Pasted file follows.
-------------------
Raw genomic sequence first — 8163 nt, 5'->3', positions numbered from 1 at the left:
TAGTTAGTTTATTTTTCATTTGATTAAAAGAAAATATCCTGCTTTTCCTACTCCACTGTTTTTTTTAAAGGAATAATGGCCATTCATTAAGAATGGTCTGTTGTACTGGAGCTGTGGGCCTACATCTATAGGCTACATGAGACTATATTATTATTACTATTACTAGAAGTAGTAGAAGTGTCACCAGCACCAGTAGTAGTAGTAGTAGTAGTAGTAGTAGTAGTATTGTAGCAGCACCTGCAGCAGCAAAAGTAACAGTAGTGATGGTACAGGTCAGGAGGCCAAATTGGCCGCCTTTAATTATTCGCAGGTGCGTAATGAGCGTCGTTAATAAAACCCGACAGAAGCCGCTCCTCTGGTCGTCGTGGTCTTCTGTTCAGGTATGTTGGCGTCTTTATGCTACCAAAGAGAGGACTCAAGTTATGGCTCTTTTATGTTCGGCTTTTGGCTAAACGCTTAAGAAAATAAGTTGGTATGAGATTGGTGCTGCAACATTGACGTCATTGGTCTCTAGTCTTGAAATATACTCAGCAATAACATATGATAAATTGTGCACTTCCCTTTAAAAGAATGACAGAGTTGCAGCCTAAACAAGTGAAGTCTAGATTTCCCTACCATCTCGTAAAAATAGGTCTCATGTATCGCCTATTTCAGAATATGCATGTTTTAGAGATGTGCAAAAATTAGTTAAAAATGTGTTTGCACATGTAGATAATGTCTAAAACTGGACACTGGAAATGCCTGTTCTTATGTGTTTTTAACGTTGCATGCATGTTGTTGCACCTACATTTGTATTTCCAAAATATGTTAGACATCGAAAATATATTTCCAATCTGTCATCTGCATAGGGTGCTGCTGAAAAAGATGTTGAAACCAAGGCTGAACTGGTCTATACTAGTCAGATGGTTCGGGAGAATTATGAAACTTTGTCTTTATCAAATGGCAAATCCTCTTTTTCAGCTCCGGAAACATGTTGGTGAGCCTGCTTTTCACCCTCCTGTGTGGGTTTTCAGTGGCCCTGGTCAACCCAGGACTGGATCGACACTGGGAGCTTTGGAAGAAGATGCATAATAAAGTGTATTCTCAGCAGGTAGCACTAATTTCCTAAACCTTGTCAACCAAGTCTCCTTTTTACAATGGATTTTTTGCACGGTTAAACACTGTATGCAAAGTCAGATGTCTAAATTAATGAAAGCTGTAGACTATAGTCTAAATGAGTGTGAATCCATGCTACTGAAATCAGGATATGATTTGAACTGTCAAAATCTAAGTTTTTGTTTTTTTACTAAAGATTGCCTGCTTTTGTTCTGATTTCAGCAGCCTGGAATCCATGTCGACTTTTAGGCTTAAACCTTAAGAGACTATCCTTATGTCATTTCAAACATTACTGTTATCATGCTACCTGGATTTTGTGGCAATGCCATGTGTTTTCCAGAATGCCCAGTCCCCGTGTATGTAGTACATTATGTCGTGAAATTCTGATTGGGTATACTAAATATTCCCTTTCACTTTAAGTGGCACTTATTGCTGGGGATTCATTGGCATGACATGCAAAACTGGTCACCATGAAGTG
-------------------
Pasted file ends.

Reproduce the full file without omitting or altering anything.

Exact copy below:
Raw genomic sequence first — 8163 nt, 5'->3', positions numbered from 1 at the left:
TAGTTAGTTTATTTTTCATTTGATTAAAAGAAAATATCCTGCTTTTCCTACTCCACTGTTTTTTTTAAAGGAATAATGGCCATTCATTAAGAATGGTCTGTTGTACTGGAGCTGTGGGCCTACATCTATAGGCTACATGAGACTATATTATTATTACTATTACTAGAAGTAGTAGAAGTGTCACCAGCACCAGTAGTAGTAGTAGTAGTAGTAGTAGTAGTAGTATTGTAGCAGCACCTGCAGCAGCAAAAGTAACAGTAGTGATGGTACAGGTCAGGAGGCCAAATTGGCCGCCTTTAATTATTCGCAGGTGCGTAATGAGCGTCGTTAATAAAACCCGACAGAAGCCGCTCCTCTGGTCGTCGTGGTCTTCTGTTCAGGTATGTTGGCGTCTTTATGCTACCAAAGAGAGGACTCAAGTTATGGCTCTTTTATGTTCGGCTTTTGGCTAAACGCTTAAGAAAATAAGTTGGTATGAGATTGGTGCTGCAACATTGACGTCATTGGTCTCTAGTCTTGAAATATACTCAGCAATAACATATGATAAATTGTGCACTTCCCTTTAAAAGAATGACAGAGTTGCAGCCTAAACAAGTGAAGTCTAGATTTCCCTACCATCTCGTAAAAATAGGTCTCATGTATCGCCTATTTCAGAATATGCATGTTTTAGAGATGTGCAAAAATTAGTTAAAAATGTGTTTGCACATGTAGATAATGTCTAAAACTGGACACTGGAAATGCCTGTTCTTATGTGTTTTTAACGTTGCATGCATGTTGTTGCACCTACATTTGTATTTCCAAAATATGTTAGACATCGAAAATATATTTCCAATCTGTCATCTGCATAGGGTGCTGCTGAAAAAGATGTTGAAACCAAGGCTGAACTGGTCTATACTAGTCAGATGGTTCGGGAGAATTATGAAACTTTGTCTTTATCAAATGGCAAATCCTCTTTTTCAGCTCCGGAAACATGTTGGTGAGCCTGCTTTTCACCCTCCTGTGTGGGTTTTCAGTGGCCCTGGTCAACCCAGGACTGGATCGACACTGGGAGCTTTGGAAGAAGATGCATAATAAAGTGTATTCTCAGCAGGTAGCACTAATTTCCTAAACCTTGTCAACCAAGTCTCCTTTTTACAATGGATTTTTTGCACGGTTAAACACTGTATGCAAAGTCAGATGTCTAAATTAATGAAAGCTGTAGACTATAGTCTAAATGAGTGTGAATCCATGCTACTGAAATCAGGATATGATTTGAACTGTCAAAATCTAAGTTTTTGTTTTTTTACTAAAGATTGCCTGCTTTTGTTCTGATTTCAGCAGCCTGGAATCCATGTCGACTTTTAGGCTTAAACCTTAAGAGACTATCCTTATGTCATTTCAAACATTACTGTTATCATGCTACCTGGATTTTGTGGCAATGCCATGTGTTTTCCAGAATGCCCAGTCCCCGTGTATGTAGTACATTATGTCGTGAAATTCTGATTGGGTATACTAAATATTCCCTTTCACTTTAAGTGGCACTTATTGCTGGGGATTCATTGGCATGACATGCAAAACTGGTCACCATGAAGTG